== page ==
However, I may have seen an old Virginian sitting near me at lunch in Wendy’s (the only busy restaurant in town). He was an elderly gentleman who was probably old enough to have seen the Depression. Most patrons were quickly gobbling whatever form of cheeseburger ordered at the counter. This man, however, sat at a table with his wife as if they were expecting wait service. He had neatly combed full head of gray hair and wore sharp gray suspenders over a plaid shirt and gray slacks. He sat upright at his table, perfectly erect, next to his wife, eating his meal. As I watched him furtively, I saw a genuinely comfortable demeanor that seemed to say, “I am a dignified person, here or wherever I am, in any company, because of how I carry myself today and how I have lived my long life.”

A well-maintained front-yard fish pond in Moundsville
Marshall County within the state of West Virginia

A list of all photo posts from the American County Seats series in TimManBlog can be found here.

All photos were taken by the author on August 27, 2009

My lifetime hobby is traveling to all of America’s county courthouses, and each month I post about a visit to a scenic or interesting county seat. It’s a hobby, and donations are greatly appreciated to help cover my costs.
Thanks,
Tim

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Fort Benton, Montana: Head of Navigation on the Missouri

July 31, 2022
(Photos and memories from August 1999 and July 2013)

The Missouri River at Fort Benton, Montana, looking downstream.

The population of the ancient town of Fort Benton, Montana, may have shrunk to 1,449 people in 2020, but its history and landmarks are more than enough to make it interesting.

Fort Benton 150th Anniversary quilt, as displayed inside the Chouteau County Courthouse at Fort Benton.

Fort Benton was founded as a fur trading outpost in 1846 on the upper Missouri River.

Historical sign describing old Fort Benton.

While the mountain fur trade was declining in the 1850s and 1860s, the age of steamboat travel was growing. Fort Benton occupied the head of navigation on the Missouri River, making it a vital trading station for all points between St. Louis and the Far West.

In 1860, the U.S. Army completed the Mullan Wagon Road, a 624-mile military road from Fort Benton to Fort Walla Walla, present-day Washington state, effectively linking the Missouri River to the waters of the Columbia River and the Pacific Ocean.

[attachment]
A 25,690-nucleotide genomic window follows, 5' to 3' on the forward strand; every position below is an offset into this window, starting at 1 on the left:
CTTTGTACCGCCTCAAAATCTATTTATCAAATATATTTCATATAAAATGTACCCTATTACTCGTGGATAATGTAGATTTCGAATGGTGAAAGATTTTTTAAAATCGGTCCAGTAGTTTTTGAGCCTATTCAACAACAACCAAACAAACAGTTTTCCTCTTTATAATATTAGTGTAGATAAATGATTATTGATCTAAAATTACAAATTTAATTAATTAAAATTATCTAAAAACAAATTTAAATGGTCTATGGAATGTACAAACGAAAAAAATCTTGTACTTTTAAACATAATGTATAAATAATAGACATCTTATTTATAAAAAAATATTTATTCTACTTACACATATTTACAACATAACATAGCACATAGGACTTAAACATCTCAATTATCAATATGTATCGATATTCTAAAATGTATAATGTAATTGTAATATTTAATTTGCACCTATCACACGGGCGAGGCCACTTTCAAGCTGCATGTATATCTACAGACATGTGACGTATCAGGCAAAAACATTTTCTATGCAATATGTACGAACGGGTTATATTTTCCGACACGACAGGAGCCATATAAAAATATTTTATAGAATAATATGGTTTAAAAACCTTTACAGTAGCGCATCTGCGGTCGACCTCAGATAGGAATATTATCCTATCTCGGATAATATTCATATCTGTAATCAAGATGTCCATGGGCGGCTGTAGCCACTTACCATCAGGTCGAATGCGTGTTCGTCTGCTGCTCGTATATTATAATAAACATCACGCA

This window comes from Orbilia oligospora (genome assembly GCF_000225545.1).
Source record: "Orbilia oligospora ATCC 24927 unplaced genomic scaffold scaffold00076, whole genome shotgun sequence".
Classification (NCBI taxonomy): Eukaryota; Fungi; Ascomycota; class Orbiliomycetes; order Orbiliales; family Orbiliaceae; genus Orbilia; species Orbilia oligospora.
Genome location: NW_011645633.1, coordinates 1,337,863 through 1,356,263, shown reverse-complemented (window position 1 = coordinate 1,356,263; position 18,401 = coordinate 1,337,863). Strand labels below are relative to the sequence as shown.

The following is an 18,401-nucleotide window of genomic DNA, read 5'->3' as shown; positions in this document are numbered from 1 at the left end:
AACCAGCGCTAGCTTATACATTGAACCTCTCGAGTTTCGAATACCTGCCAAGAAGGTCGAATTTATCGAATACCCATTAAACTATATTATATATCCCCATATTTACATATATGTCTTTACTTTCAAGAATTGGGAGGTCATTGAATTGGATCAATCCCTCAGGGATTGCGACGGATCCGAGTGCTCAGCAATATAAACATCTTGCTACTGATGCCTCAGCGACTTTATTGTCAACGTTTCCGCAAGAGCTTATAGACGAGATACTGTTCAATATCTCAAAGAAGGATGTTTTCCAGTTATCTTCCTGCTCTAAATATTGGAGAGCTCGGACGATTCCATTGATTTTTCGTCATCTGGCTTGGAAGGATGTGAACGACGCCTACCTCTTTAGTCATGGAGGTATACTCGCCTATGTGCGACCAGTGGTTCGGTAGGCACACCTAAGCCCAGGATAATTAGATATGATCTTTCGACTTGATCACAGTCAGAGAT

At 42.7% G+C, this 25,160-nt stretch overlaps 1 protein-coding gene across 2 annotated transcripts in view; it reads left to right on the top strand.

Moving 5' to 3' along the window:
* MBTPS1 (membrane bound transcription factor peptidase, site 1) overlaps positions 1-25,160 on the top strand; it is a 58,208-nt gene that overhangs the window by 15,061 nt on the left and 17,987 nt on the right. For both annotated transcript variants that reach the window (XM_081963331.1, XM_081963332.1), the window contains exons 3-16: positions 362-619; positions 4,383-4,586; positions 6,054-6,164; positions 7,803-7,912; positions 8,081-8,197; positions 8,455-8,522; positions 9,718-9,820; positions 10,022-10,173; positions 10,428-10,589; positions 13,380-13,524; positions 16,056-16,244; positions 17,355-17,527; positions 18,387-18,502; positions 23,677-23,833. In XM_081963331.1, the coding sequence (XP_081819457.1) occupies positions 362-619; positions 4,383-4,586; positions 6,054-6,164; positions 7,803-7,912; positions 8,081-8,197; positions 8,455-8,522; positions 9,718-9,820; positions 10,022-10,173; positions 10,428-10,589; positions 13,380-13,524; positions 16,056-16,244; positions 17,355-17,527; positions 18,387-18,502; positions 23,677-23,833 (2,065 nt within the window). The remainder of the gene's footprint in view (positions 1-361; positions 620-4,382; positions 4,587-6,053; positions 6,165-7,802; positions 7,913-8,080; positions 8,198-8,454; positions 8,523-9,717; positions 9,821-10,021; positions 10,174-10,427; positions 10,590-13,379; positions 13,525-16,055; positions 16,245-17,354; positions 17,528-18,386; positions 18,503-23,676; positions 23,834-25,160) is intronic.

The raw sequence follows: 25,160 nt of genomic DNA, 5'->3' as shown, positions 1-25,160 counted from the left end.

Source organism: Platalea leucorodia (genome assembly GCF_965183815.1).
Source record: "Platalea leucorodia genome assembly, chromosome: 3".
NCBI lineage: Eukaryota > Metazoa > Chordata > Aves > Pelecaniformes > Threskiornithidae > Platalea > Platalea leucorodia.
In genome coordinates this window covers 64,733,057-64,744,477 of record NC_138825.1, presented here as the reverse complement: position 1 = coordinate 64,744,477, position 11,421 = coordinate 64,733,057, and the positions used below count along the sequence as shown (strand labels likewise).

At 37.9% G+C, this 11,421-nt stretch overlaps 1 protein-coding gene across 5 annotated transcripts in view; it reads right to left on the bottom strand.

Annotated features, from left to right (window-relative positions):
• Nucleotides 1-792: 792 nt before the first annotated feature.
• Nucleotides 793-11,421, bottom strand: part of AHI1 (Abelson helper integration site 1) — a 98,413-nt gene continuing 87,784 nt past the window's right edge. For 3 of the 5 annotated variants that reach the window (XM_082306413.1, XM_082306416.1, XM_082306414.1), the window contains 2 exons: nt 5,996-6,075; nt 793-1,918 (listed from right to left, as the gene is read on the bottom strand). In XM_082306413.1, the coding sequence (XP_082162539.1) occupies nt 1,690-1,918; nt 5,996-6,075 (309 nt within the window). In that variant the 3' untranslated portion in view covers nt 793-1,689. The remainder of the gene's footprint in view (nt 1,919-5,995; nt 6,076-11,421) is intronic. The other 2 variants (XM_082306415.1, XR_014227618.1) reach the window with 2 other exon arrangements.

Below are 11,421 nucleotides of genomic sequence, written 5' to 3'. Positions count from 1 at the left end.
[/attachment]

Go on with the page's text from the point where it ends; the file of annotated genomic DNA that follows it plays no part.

Proving Fort Benton’s importance, in 1892 the Grand Union Hotel was constructed along the riverbank.

Entrance to the Grand Union Hotel in Fort Benton, Montana

I stayed a night at the Grand Union Hotel in 2013; the hotel is listed on the National Register of Historic Places. The hotel is a classy old place and includes the Union Grille Restaurant, which boasts serving “Montana Regional Cuisine.” I’ll stay again the next time I’m in the area; it’s always nice to have a drink or two in an old historical setting. They’re also nice enough to send me e-mails every year advertising their big Christmas celebrations.

Fort Benton was a wild place in the late 1800s, dubbed the “Bloodiest Block in the West.” The sign below details its reputation; the other photo below shows the same stretch of buildings today.

Here are some more photos of Fort Benton’s downtown district today, including some old watering holes.

More recently, Fort Benton has become known for the story of Shep, an ever-faithful shepherding dog who lost his master but showed up at the Fort Benton train station to meet every train for the next four years, awaiting his return. After Shep’s death, the town built a statue to honor the dog. Man’s Best Friend — proven by his actions. The historical sign below provides the details of Shep’s life and death.

Fort Benton is the seat of Chouteau County. The Chouteau County Courthouse was built in 1884 and is still in use today. Chouteau County was named for Pierre Chouteau, Jr., a St. Louis-based merchant who established a trading post that would eventually become the city of Fort Benton.

The Chouteau County Courthouse, Fort Benton, Montana. Built in 1884 and still in use.
Chouteau County Courthouse, Fort Benton, Montana
Chouteau County within the state of Montana

Today, although bridges for highways and railways have replaced slower riverboat traffic on the Missouri River, the river’s charm remains.

Picnic tables along the banks of the Missouri River, near the Grand Union Hotel. Fort Benton, Montana.

A list of all photo posts from the American County Seats series in TimManBlog can be found here.

All photos were taken by the author on July 15, 2013.

My lifetime hobby is traveling to all of America’s county courthouses, and each month I post about a visit to a scenic or interesting county seat. It’s a hobby, and donations are greatly appreciated to help cover my costs.
Thanks,
Tim

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Dayton, Washington, and the Fields of the Palouse

June 29, 2022
(Photos and memories from June 18, 2009)

It’s a glorious day in Dayton, Washington.  A few wisps of cirrus clouds accent the bright blue sky.  On the horizon, I see the white of high clouds above the blue sky, which meets the spring green of Palouse hillsides.  The canola fields of The Palouse are spectacular.

Canola fields of the Palouse above the town of Dayton, Washington

The small town of Dayton (population 2,500) lies in a valley below hillsides of grain; some are striped with brown fallow portions.

Downtown Dayton, Washington, below the Palouse’s striped fields of wheat.